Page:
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Re: More tablescanning fun

From: "Jim C(dot) Nasby" <jim(at)nasby(dot)net>
To: Tom Lane <tgl(at)sss(dot)pgh(dot)pa(dot)us>
Cc: pgsql-performance(at)postgresql(dot)org
Subject: Re: More tablescanning fun
Date: 2003-04-25 04:59:24
Message-ID: 20030424235924.B66185@flake.decibel.org (view raw or flat)
Thread:
Lists: pgsql-performance
On Thu, Apr 24, 2003 at 07:58:30PM -0400, Tom Lane wrote:
> "Jim C. Nasby" <jim(at)nasby(dot)net> writes:
> > It seems like the metrics used for the cost of index scanning v. table
> > scanning on large tables need to be revisited. It might be such a huge
> > difference in this case because the table is essentially clustered on
> > the primary key.
> 
> Probably.  What does the correlation figure in pg_stats show as?
 
stats=# select attname, correlation from pg_stats where
tablename='email_contrib';
  attname   | correlation 
  ------------+-------------
  project_id |           1
  id         |    0.449204
  date       |    0.271775
  team_id    |    0.165588
  work_units |   0.0697928

> There's been some previous debate about the equation used to correct
> for correlation, which is certainly bogus (I picked it more or less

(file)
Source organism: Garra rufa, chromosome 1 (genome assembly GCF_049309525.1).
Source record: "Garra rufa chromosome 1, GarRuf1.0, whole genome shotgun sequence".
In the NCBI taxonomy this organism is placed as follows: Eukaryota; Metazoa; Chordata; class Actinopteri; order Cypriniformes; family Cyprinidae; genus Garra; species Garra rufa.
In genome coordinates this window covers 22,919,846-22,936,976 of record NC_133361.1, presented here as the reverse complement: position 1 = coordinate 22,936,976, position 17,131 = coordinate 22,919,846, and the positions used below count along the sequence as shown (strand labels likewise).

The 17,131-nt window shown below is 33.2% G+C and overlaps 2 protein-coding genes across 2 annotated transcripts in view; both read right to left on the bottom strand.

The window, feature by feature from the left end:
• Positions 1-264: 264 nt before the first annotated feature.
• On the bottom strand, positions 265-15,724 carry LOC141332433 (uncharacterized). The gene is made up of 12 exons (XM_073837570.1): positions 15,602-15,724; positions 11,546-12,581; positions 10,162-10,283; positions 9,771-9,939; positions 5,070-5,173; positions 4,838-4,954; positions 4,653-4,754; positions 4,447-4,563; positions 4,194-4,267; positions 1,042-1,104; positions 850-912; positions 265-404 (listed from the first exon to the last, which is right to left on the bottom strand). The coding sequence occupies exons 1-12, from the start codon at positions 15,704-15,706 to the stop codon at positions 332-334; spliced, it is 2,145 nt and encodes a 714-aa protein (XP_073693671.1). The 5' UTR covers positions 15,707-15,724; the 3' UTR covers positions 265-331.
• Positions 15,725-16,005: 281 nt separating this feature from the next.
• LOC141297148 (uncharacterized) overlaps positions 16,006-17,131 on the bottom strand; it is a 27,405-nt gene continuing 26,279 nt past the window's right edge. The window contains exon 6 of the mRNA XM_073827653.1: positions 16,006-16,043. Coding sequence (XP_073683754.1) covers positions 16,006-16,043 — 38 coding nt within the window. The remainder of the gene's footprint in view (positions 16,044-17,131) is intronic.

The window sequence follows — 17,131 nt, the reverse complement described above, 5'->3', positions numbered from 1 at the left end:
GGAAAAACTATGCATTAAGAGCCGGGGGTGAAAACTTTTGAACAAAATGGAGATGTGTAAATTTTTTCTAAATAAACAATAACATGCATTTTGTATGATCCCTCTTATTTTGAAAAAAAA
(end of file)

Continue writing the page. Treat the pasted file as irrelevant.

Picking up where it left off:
> out of the air ;-)).  But so far no one has proposed a replacement
> equation with any better foundation ... take a look in 
> src/backend/optimizer/path/costsize.c if you want to get involved.

Are you reffering to the PF formula?

> > Also, is there a TODO to impliment
> > real clustered indexes?
> 
> No.  It's not apparent to me how you could do that without abandoning
> MVCC, which we're not likely to do.
 
Hmm... does MVCC mandate inserts go at the end? My understanding is that
each tuple indicates it's insert/last modified time; if this is the
case, why would a true clustered index break mvcc? I guess an update
that moves the tuple would be tricky, but I'm guesing there's some kind
of magic that could happen there... worst case would be adding an
'expired' timestamp.

On the other hand, it might be possible to get the advantages of a
clustered index without doing a *true* clustered index. The real point
is to be able to use indexes; I've heard things like 'if you need to
access more than 10% of a table then using an index would be
disasterous', and that's not good... that number should really be over
50% for most reasonable ratios of fields indexed to fields in table (of
course field size plays a factor).
-- 
Jim C. Nasby (aka Decibel!)                    jim(at)nasby(dot)net
Member: Triangle Fraternity, Sports Car Club of America
Give your computer some brain candy! www.distributed.net Team #1828

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